Saturday, April 09, 2005

Bob Ellis has a spray about Iraq

spray:Aust.colloq An emotional piece of writing. Derived from the practice of delivering a particularly vehement speech where the speaker "sprays" the audience with saliva.

Bob Ellis is a stalwart of the Australian Labor party and therefore I suppose is part of the Australian political machine. He has stood for Oz parliament and written speeches for numerous Labor Party party heavyweights including the last Labor Party Prime Ministerial contender, Mark his bio reveals.

He has had a long and close involvement with politics, covering as a journalist twenty-four campaigns in Australia, the UK and the USA, and writing speeches or slogans for Kim Beazley, Bob Carr, Mike Rann, Jim Bacon, John Faulkner, Cheryl Kernot, Bob Brown and Mark Latham. In 1994 he stood as an Independent against Bronwyn Bishop, who was then thought likely to lead the Liberal Party, and gained with her political diminishment an enduring, if ambivalent, national reputation.

He's mainly freelancing now as well as relying on booksales. Two of his books "Goodbye Babylon" and "Goodbye Jerasulem" had to be pulped due to a various legal reasons.

His website is here . He should Blog!

The below essay is in regards to Iraq. If Latham had won the Prime Ministership in 2004, one wonders if he would have been as passionate in his views? From memory there wasn't much difference in opinion between both parties on Australia's and its support of US foreign policy. With the exception of Gough Whitlam who was booted out with some CIA help in 1975, both sides of politics have enjoyed a cosy relationship with our cross the Pacific brethren.

So that's sort of where Bob comes from. Here is his rather good essay on the situation in Iraq.

For Byron Shire Echo, Feb. 2005

George Bush in his Inauguration address used the word 'freedom' twenty-three times, in his State of the Union Address six times. He used the word 'justice' only four times all up. He used to be bigger on 'justice'. Osama bin Laden would be brought to 'justice'. His earliest war he called 'Operation Infinite Justice'. He said the word with a kind of pleading, penetrating smirk some followers mistook for sincerity. But lately the word has faded from his rhetoric. It's not too hard to work out why.

For if he now said, as he used to, 'We will bring these killers to justice' he might attract attention to the twenty thousand children the US and its allies killed in 2003 and 2004 (according to Johns Hopkins University), and the thirty thousand women they, we, killed. If killing of this order is okay when our side do it, how can we credibly claim to be 'the bringers of justice' anywhere? Fifty thousand women and children plus, we must assume, fifteen thousand civilian males, and ten thousand male conscripts, add up to more than all the Australian dead in all our wars. A slaughter of this size can have no role in bringing 'justice' to anyone. Nor can the lewd humiliations of Abu Ghraib and Guantanamo.

And so the President's language has lately been 'rectified', as Confucius recommended. 'Weapons of mass destruction' have become 'weapons of mass murder'. The 'Axis of Evil' has given way to the 'Arc of Freedom'. 'Pockets of resistance' have become 'A full-blown insurgency' directed by 'evil foreign terrorist masterminds', and so on.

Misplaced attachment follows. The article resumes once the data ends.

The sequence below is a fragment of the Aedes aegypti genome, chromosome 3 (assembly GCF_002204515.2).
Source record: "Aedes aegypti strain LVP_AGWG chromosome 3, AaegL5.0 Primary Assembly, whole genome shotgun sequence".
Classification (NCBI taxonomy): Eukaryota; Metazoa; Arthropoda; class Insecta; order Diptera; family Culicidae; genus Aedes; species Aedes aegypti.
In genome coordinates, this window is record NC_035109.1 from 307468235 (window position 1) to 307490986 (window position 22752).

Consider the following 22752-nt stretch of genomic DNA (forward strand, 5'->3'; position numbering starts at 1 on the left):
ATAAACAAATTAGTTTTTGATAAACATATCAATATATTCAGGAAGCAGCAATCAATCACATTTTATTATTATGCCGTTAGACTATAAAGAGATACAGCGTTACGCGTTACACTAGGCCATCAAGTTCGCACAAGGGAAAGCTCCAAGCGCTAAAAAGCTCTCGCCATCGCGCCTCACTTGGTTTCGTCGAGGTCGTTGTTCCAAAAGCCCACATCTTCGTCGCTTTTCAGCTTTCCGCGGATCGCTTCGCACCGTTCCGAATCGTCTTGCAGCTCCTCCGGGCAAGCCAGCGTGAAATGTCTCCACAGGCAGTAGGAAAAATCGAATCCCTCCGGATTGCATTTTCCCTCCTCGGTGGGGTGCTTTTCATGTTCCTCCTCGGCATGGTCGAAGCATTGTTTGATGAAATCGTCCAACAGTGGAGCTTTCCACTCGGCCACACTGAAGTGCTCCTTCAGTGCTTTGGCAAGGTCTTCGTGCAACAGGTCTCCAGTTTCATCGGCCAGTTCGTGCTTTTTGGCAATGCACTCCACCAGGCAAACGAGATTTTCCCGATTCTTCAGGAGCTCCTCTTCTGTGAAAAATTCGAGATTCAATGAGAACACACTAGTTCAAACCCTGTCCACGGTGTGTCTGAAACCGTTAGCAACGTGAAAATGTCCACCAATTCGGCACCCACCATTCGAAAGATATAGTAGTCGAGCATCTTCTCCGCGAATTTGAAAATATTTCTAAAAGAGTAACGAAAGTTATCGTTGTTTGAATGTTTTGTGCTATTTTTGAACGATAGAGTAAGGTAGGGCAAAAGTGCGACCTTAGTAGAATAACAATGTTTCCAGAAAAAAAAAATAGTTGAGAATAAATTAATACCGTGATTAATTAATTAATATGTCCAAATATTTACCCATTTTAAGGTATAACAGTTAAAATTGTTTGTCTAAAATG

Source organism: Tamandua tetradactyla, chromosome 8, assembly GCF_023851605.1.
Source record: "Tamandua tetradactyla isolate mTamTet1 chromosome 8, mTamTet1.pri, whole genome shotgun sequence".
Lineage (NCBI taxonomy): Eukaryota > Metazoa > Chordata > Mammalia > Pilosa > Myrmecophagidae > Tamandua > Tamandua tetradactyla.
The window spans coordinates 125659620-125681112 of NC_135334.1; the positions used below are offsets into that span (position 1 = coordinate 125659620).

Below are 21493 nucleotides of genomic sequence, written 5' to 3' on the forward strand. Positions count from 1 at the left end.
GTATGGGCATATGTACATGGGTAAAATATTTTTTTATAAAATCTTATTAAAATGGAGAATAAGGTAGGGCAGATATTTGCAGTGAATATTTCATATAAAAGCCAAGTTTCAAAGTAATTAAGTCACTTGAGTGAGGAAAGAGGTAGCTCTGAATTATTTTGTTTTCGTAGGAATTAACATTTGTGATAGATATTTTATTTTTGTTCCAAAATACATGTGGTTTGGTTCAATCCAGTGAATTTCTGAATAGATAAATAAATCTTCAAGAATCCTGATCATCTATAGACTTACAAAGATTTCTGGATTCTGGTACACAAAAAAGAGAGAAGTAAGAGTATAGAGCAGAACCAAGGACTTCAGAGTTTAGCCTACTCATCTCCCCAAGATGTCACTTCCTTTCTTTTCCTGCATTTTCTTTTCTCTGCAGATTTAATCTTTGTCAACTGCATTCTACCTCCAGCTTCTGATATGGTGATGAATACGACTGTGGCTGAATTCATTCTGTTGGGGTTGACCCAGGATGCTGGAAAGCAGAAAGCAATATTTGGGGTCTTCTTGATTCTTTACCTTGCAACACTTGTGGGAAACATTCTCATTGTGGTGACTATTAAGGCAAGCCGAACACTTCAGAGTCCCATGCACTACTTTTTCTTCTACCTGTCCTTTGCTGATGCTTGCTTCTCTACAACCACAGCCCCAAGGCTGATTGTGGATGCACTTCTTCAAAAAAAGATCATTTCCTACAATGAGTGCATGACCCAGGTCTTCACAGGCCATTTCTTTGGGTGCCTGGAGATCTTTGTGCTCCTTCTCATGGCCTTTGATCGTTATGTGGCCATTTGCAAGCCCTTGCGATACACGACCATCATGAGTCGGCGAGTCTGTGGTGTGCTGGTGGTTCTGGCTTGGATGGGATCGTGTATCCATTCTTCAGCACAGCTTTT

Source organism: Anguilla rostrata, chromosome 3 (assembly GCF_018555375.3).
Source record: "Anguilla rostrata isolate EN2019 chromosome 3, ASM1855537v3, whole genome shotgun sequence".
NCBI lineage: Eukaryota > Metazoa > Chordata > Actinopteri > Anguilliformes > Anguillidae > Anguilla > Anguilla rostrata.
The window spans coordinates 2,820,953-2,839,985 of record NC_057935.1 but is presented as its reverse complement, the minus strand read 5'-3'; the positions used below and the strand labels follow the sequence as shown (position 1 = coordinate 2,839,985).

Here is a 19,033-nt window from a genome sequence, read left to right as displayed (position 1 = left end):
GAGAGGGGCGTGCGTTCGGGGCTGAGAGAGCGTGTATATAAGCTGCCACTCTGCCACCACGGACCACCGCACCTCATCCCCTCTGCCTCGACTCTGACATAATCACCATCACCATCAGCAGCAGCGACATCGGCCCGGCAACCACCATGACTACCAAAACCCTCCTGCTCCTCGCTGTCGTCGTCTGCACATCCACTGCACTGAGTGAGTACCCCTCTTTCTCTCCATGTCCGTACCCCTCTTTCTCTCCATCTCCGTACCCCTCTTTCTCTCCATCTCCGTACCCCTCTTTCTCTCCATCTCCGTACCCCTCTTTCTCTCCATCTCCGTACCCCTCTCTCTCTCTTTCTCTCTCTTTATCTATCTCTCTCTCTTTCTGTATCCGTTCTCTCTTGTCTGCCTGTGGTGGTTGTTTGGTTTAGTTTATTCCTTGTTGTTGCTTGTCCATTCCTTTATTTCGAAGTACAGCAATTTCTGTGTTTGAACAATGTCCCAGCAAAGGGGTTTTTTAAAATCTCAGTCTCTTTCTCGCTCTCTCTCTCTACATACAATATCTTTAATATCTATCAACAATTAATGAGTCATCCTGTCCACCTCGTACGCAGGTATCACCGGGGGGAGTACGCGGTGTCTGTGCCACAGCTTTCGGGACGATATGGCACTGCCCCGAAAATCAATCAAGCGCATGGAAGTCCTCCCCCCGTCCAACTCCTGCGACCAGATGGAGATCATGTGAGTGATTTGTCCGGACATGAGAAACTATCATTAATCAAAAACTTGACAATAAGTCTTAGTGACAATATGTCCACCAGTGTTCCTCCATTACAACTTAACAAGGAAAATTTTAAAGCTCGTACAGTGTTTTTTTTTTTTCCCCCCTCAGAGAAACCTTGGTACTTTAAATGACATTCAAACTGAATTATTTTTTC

Changing spin like this is nothing new. In Stalin's day mass killing came to be known as 'liquidation'; in Hitler's as 'relocation'; in Richard the Lion Heart's day 'smiting the heathen devils'. In our day a war that has bereaved eight million siblings, parents, grandparents, uncles, aunts and cousins is called 'bringing freedom from beyond the stars'.

Keep in mind that eight million figure. It is the same as the number of Iraqis who vote. And eight million voters may soon redefine 'justice' in ways that suit them, not Bush or Allawi or Texaco. They may want compensation for their smashed-up houses. They may want compensation for their abolished jobs. They may want back pay, and pensions, and their 'just entitlements'. They may want their oil back.

They may want as well to charge Americans with torture in the International Criminal Court. They may want to charge with murder soldiers who shot dead whole families at checkpoints, including women and children. They may want to charge the airborne fools who shot up a wedding and killed thirty-three members of the one extended family and Iraq's Elvis Presley on May l9, 2004.

And what will happen then? Will these 'mass murderers' be 'brought to justice'? Or will they plead like John Howard that killing twenty thousand children was 'minimising civilian casualties'? Or plead like George Bush that when 'freedom is on the march' it can trample eighty thousand innocent people underfoot, and cripple and mutilate two hundred thousand more, with impunity? And will they then be let off because they committed their serial killings mistakenly, but sincerely?

When fascism comes the words change first, mutating into something vaguer. Torture becomes 'abuse' or 'inappropriate punishment'. Randomly killing people on public streets becomes 'cultural insensitivity' or 'a regrettable pattern of over-reaction'. Assassination becomes 'targeted killing'. Bombing a suburban house with children in it becomes 'a pre-emptive strike on a suspected terror cell'; and so on.

And soon the real words fade out and vanish, as in the 'whiteout' of brain cells attacked by Alzheimer's Disease. And so it is that 'justice' has largely gone from the President's rhetoric as it did, long ago, from his policy when he broke all existing American records for executions per month by lethal injection of even half-witted teenagers, and women. 'Justice' was useful to him for a while. And so will 'freedom' be, for a while. After that, I guess, will come 'order'. And then we'd better really watch out.

© Bob Ellis


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